Vancouver Opera’s Second Annual Vancouver Opera Festival, presented by BMO, Music, Community, and Culture in 9 days of spectacular performances

Vancouver Opera’s Second Annual Vancouver Opera Festival, presented by BMO, Music, Community, and Culture in 9 days of spectacular performances

Vancouver Opera, today announced that more than 15,000 people attended operas, concerts, screenings, cultural celebrations, art installations, master classes, social and free community events at its second annual Vancouver Opera Festival (VOF). An estimated 2500 additional patrons are expected to attend post-festival performances of The Overcoat – a musical tailoring this week. Audiences were treated to two featured operas Eugene Onegin and The Overcoat – a musical tailoring, a chamber musical Requiem for a Lost Girl, a concert by reigning Baroque soprano Karina Gauvin and a tribute to VO Music Director Jonathan Darlington, film screenings, discussions, cultural and circus performances, and a Russian Chamber Music series — all part of Vancouver Opera’s 2017/18 Season and its Russian White Nights Vancouver Opera Festival.

From April 28 through May 6, the Russian White Nights Vancouver Opera Festival presented nearly 40 events ranging from 2 mainstage opera productions in the Queen Elizabeth Theatre and Vancouver Playhouse, a chamber music series in CBC Studio 700, a community engagement project at SFU Goldcorp Centre for the Arts, a special concert at the Chan Centre and dozens of other events. The VOF featured full-scale productions of Pyotr Ilyich Tchaikovsky’s lyric opera triumph Eugene Onegin in the Queen Elizabeth Theatre, directed by Tom Diamond, and a brand-new co-production of James Rolfe’s The Overcoat – a musical tailoring, adapted by director Morris Panych from his and Wendy Gorling’s original landmark movement theatre production and in partnership with Toronto’s Tapestry Opera and Canadian Stage Company. Vancouver Opera’s Music Director, Jonathan Darlington, conducted the Vancouver Opera orchestra in Eugene Onegin, his crowning performance before becoming named Music Director Emeritus at the conclusion of a special tribute performance hosted by CBC Radio-Canada’s Sylvia L’Ecuyer. Maestro Leslie Dala conducted The Overcoat – a musical tailoring. Requiem for a Lost Girl – a chamber musical co-presentation between Vancouver Opera, The Kettle Society and Cultural Partner SFU Woodward’s, written and directed by Onalea Gilbertson and conducted and composed by Marcel Bergmann, brought important attention and discussion to issues of homelessness and missing and murdered women.

“The second Festival solidly confirmed our decision to move to a modified “Season and Festival” format, with operas throughout the year and a shorter festival in the spring. I am thrilled with the audiences’ enthusiastic reactions to our productions this year. They demonstrate the high level of artistic quality and diversity that Vancouver Opera has to offer”, said Kim Gaynor, General Director of Vancouver Opera. “From our tradition of over fifty years of enriching the lives of opera goers, we will build on what we have learned during this second festival to plan for our “Fables and Fairytales” festival taking place next spring”.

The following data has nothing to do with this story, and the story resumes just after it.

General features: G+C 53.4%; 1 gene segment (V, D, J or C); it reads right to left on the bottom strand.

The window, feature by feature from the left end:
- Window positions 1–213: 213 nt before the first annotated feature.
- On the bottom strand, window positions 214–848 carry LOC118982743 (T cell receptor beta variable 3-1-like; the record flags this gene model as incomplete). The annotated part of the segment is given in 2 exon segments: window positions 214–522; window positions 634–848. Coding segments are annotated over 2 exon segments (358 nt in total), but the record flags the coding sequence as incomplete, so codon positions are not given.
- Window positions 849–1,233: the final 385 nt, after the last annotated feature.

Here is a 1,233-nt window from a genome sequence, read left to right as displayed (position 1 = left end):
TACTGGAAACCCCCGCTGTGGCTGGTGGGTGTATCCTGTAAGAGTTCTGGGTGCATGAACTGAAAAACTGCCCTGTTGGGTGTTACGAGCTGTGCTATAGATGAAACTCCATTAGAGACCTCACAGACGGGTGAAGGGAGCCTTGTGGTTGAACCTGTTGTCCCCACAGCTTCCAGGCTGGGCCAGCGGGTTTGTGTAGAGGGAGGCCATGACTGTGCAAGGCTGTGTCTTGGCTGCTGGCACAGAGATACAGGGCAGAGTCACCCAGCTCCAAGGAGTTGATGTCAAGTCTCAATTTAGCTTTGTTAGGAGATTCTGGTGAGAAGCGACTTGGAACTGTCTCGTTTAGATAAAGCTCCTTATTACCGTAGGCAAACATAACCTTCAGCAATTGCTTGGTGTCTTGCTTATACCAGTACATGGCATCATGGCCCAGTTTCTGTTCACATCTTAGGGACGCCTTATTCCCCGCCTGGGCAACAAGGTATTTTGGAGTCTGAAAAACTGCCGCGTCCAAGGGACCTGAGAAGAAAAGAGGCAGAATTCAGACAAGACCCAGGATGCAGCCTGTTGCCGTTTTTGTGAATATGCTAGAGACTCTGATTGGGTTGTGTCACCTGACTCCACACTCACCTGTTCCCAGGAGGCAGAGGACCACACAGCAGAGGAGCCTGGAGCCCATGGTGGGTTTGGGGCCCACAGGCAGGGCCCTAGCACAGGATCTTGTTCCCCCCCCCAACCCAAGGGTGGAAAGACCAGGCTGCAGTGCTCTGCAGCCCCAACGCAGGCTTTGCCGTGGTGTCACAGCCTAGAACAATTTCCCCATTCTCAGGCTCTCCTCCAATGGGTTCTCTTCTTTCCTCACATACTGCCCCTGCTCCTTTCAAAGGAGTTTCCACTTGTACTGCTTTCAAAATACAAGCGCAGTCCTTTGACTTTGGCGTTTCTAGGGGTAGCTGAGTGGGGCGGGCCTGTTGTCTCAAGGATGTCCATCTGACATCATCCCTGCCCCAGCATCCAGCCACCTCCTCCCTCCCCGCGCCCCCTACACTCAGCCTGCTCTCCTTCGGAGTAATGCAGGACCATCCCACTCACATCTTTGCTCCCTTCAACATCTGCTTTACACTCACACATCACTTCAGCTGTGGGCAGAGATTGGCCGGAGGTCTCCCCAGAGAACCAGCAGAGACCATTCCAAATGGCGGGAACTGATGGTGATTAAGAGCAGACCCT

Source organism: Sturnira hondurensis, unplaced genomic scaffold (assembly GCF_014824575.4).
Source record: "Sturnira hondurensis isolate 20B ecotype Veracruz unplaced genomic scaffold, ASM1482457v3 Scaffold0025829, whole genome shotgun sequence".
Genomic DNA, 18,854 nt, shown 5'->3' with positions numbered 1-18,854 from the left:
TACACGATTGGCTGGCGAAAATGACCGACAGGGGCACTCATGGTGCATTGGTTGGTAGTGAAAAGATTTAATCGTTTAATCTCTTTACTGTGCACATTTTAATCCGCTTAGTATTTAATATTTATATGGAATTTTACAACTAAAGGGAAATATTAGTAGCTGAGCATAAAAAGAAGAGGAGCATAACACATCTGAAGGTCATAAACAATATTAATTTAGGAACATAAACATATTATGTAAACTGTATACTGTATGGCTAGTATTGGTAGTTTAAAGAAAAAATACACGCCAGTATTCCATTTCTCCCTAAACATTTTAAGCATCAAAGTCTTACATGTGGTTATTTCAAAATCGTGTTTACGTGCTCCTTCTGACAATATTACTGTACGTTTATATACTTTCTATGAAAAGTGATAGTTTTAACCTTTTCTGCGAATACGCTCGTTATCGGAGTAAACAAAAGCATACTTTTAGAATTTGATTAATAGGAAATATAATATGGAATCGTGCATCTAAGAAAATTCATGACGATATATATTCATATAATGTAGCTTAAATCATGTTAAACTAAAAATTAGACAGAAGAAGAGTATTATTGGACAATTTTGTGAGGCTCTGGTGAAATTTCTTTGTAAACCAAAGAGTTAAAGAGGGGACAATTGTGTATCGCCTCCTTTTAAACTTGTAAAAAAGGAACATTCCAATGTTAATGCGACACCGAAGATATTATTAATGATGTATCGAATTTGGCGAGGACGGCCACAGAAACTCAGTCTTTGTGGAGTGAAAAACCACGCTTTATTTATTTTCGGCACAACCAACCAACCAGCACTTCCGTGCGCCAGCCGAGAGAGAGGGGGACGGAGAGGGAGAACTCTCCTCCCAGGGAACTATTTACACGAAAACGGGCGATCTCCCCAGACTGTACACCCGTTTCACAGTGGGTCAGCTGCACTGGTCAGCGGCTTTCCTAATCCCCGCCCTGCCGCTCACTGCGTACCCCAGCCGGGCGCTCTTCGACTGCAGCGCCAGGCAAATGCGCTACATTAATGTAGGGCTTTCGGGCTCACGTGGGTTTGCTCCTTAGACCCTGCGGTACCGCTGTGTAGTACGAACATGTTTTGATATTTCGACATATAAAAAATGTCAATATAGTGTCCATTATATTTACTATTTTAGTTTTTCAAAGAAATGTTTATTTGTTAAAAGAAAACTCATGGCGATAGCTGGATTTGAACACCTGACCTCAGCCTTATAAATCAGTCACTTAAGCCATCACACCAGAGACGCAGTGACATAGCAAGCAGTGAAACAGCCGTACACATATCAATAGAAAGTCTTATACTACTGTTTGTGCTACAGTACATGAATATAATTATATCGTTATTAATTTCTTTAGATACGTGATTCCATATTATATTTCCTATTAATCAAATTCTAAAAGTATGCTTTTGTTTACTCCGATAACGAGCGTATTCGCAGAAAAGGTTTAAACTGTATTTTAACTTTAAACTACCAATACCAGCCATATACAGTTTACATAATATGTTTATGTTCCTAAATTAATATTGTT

The Festival was a unique opportunity to experience Russian culture and arts in Vancouver, with two Russian mainstage operas based on classic Russian stories, a Russian Chamber Music Series taking place next to the Queen Elizabeth Theatre at CBC’s Studio 700, a partnered performance with Early Music Vancouver of little-known Russian Baroque arias, an evening entitled A Russian Songfest by alumni of VO’s Training Programs. The Queen Elizabeth Theatre and Vancouver Playhouse were animated with a variety of cultural performances by Russian Theatre Palme, food trucks, family programming, a pop-up Happy Hour Patio Bar, pre-show lectures and discussions. This took place under the giant sails of a schooner specially constructed for the Vancouver Opera Festival by Circus West for live circus performances of the Russian story Scarlet Sails. After each evening’s performances, the much-heralded Opera Bar made its return appearance in the Queen Elizabeth Theatre salons. There were also screenings of Russian-themed classic cinema including the 1929 black and white documentary Man With A Movie Camera, a sold-out screening of Doctor Zhivago with Vancouver International Film Festival, and CBC’s The Overcoat (2001).


Vancouver Opera Festival achievements:

  • Vancouver Opera’s second Festival was a condensed version of the first, lasting 9 days and attracting over 15,000 patrons who attended the festival, with an estimated 2,500 additional patrons for the Post-Festival performances of The Overcoat.
  • Over 300 temporary jobs were created over the course of the Festival, including artists, performers, chorus, orchestra, production contractors, stage crew, and stage managers.
  • Eugene Onegin featured a world-class principal cast with Bolshoi Theatre veterans baritone Konstantin Shushakov, soprano Svetlana Aksenova, tenor Alexei Dolgov, Georgian bass Goderdzi Janelidze and Canadian mezzo-soprano Carolyn Sproule.
  • A co-production with Calgary Opera, the sets and costumes for Eugene Onegin were constructed by the Banff Centre.
  • Ten performances of a groundbreaking new Canadian opera creation– The Overcoat-a musical tailoring. The result of collaboration between VO, originating in Tapestry Opera’s LibLab process in Toronto, with further collaboration with Canadian Stage Company in Toronto.